Pet Product News Editorial Blog:
Wednesday, August 26, 2009
Knowledge is Strength
By Patrick Donston
Store Owner, Absolutely Fish
I've mentioned in previous blogs how a knowledgeable staff can help a shop develop and promote good marketing techniques. A strong staff offers advantages over the competition by:
- becoming a shop where advanced hobbyists and newbies go to for information;
- making fewer mistakes or misleading customers, thus giving the shop a better reputation;
- keeping, in general, the "in-house" livestock healthier and aquariums more presentable;
- being more innovative and more liable to keep up with new trends; and
- helping a shop with the best type of advertisement—word of mouth, as in "go see Bill or Susan, they really know their stuff and will set you up right."
Our store has been complimented numerous times on our knowledgeable staff. Customers sing their praises and manufacture reps have expressed their worth and I've even been told "how fortunate” I am.
I've never been one to look for and hire "the fish guy in town," the one who claims to know everything. I especially proceed with caution when the former manager of another shop comes a-calling for work. They may be good, but you have to wonder why they are no longer with their previous employers.
To me, a knowledgeable staff is an educated staff. What I mean is you need to develop your own knowledgeable staff through education. Design an aquatics training manual. Test your employees, and never--EVER--stop learning yourself. That way, by your example, your staff will want to continue to learn as well.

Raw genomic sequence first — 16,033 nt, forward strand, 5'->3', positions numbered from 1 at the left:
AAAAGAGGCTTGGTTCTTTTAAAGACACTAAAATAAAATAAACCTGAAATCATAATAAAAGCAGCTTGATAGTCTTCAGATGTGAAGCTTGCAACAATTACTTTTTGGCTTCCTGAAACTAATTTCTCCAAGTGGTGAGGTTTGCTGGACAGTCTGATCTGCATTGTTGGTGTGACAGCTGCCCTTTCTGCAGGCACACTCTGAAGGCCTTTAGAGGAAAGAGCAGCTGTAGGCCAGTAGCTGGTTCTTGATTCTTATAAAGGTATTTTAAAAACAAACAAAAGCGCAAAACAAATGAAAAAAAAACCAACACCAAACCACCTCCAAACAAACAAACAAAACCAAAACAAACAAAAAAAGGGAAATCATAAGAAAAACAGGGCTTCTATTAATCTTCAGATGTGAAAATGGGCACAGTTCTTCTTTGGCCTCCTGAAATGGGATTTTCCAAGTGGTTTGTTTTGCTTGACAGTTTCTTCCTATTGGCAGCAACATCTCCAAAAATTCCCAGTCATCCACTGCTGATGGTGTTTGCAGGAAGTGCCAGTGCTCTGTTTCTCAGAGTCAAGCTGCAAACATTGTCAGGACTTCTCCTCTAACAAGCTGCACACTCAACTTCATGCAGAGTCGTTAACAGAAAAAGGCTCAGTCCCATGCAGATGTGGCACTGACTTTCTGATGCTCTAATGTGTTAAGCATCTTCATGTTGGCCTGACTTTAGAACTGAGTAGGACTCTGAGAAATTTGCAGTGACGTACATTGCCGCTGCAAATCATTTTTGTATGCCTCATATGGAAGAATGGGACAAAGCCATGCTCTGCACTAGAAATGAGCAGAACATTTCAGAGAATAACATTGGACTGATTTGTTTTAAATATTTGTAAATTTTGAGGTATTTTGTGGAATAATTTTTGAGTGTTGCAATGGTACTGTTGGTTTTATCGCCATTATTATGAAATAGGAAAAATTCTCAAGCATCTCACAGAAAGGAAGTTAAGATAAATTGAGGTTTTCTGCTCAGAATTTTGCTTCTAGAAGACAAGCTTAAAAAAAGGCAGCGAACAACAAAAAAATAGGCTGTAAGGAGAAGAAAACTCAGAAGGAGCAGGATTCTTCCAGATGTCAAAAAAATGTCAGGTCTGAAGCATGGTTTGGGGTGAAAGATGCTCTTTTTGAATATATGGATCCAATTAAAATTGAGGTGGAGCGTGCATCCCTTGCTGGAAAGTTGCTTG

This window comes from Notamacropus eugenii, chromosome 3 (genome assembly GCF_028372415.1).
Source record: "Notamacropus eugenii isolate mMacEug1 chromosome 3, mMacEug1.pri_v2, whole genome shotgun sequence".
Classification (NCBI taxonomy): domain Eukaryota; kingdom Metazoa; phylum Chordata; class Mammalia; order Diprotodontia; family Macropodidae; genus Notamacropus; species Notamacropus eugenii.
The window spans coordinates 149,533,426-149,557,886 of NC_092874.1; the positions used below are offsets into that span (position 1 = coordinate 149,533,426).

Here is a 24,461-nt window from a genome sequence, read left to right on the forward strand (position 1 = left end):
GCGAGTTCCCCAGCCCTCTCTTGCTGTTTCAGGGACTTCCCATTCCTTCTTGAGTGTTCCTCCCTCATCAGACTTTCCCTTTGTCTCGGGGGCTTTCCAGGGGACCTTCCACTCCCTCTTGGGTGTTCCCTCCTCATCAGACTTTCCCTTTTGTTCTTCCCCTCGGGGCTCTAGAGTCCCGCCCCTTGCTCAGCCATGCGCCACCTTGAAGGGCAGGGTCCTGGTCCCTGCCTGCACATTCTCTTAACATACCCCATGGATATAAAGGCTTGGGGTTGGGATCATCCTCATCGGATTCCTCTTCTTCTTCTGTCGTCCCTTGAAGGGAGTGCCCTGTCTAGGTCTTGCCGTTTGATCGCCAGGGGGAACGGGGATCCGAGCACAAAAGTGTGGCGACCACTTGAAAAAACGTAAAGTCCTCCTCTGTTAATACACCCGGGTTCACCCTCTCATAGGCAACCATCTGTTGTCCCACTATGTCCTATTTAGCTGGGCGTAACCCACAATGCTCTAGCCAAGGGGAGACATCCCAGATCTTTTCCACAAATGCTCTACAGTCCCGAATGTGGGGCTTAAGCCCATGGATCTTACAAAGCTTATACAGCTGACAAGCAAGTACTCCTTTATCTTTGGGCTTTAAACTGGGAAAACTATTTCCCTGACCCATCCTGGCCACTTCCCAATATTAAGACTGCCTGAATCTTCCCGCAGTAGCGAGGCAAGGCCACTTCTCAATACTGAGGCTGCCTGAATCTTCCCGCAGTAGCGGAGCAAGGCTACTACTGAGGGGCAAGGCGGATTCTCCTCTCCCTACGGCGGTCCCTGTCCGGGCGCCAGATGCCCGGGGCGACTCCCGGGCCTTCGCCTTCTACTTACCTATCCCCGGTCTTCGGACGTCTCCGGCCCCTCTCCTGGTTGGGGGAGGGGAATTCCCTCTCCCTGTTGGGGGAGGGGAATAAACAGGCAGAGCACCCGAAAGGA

The education process starts with the systems and manuals you use to help develop employees into those you want to represent your company. You may be the brains of your company, but they are the face of the company, and that's whom your customers usually judge you by. I've learned it's easier to train a passionate newbie, than trying to teach an old dog how to learn new tricks.
Once systems are in place, hiring the right candidate is just as important. Remember: Employee training starts at the application and interview process. A store should not just look for experience. Passion, enthusiasm and a good work ethic are what you should be looking for, as these qualities are hard to teach. With the right manuals and mentors, you can teach animal husbandry.
There are a number of valuable resources to help you develop a quality training manual in the aquatics field. Contact your marine and freshwater wholesalers, and industry organizations (such as PIDA, WWPIA, PIJAC, APA); Pet Store Pro and NexPet can provide guidance as well. Trade magazines are another great resource. In addition, if you go to any of the major trade shows, there always seems to be a seminar on developing training manuals--sit in on one, listen and learn.
In my next blog, I will give some specific pointers for you to use in your aquatics manual. Therefore, if you don't have one, start making one or at least give some thought to what benefit having one will afford you.
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